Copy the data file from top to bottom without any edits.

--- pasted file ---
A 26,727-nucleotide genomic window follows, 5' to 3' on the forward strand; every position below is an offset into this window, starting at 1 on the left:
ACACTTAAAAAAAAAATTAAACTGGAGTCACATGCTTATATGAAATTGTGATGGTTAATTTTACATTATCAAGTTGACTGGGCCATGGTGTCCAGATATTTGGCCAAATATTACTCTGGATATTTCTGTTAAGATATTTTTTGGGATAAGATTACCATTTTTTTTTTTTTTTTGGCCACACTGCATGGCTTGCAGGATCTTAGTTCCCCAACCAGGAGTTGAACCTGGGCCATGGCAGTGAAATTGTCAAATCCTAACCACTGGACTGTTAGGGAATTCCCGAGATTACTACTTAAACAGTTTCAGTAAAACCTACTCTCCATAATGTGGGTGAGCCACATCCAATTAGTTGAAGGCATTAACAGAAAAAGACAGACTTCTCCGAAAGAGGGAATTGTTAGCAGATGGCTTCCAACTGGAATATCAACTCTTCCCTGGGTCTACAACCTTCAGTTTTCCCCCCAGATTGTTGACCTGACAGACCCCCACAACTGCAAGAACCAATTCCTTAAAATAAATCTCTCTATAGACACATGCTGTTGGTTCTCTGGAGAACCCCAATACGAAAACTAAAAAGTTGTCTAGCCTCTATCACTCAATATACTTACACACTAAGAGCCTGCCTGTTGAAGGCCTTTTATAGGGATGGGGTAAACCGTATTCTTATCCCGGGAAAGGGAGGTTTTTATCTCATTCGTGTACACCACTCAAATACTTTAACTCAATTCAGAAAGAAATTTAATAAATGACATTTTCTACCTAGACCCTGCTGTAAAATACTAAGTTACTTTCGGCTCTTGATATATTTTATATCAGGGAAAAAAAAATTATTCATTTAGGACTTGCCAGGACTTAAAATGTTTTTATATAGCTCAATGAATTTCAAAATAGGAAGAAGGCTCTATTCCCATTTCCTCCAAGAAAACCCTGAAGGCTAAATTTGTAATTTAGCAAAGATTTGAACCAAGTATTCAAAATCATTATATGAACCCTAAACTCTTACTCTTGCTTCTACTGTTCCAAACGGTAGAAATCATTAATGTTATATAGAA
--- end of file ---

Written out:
A 26,727-nucleotide genomic window follows, 5' to 3' on the forward strand; every position below is an offset into this window, starting at 1 on the left:
ACACTTAAAAAAAAAATTAAACTGGAGTCACATGCTTATATGAAATTGTGATGGTTAATTTTACATTATCAAGTTGACTGGGCCATGGTGTCCAGATATTTGGCCAAATATTACTCTGGATATTTCTGTTAAGATATTTTTTGGGATAAGATTACCATTTTTTTTTTTTTTTTGGCCACACTGCATGGCTTGCAGGATCTTAGTTCCCCAACCAGGAGTTGAACCTGGGCCATGGCAGTGAAATTGTCAAATCCTAACCACTGGACTGTTAGGGAATTCCCGAGATTACTACTTAAACAGTTTCAGTAAAACCTACTCTCCATAATGTGGGTGAGCCACATCCAATTAGTTGAAGGCATTAACAGAAAAAGACAGACTTCTCCGAAAGAGGGAATTGTTAGCAGATGGCTTCCAACTGGAATATCAACTCTTCCCTGGGTCTACAACCTTCAGTTTTCCCCCCAGATTGTTGACCTGACAGACCCCCACAACTGCAAGAACCAATTCCTTAAAATAAATCTCTCTATAGACACATGCTGTTGGTTCTCTGGAGAACCCCAATACGAAAACTAAAAAGTTGTCTAGCCTCTATCACTCAATATACTTACACACTAAGAGCCTGCCTGTTGAAGGCCTTTTATAGGGATGGGGTAAACCGTATTCTTATCCCGGGAAAGGGAGGTTTTTATCTCATTCGTGTACACCACTCAAATACTTTAACTCAATTCAGAAAGAAATTTAATAAATGACATTTTCTACCTAGACCCTGCTGTAAAATACTAAGTTACTTTCGGCTCTTGATATATTTTATATCAGGGAAAAAAAAATTATTCATTTAGGACTTGCCAGGACTTAAAATGTTTTTATATAGCTCAATGAATTTCAAAATAGGAAGAAGGCTCTATTCCCATTTCCTCCAAGAAAACCCTGAAGGCTAAATTTGTAATTTAGCAAAGATTTGAACCAAGTATTCAAAATCATTATATGAACCCTAAACTCTTACTCTTGCTTCTACTGTTCCAAACGGTAGAAATCATTAATGTTATATAGAA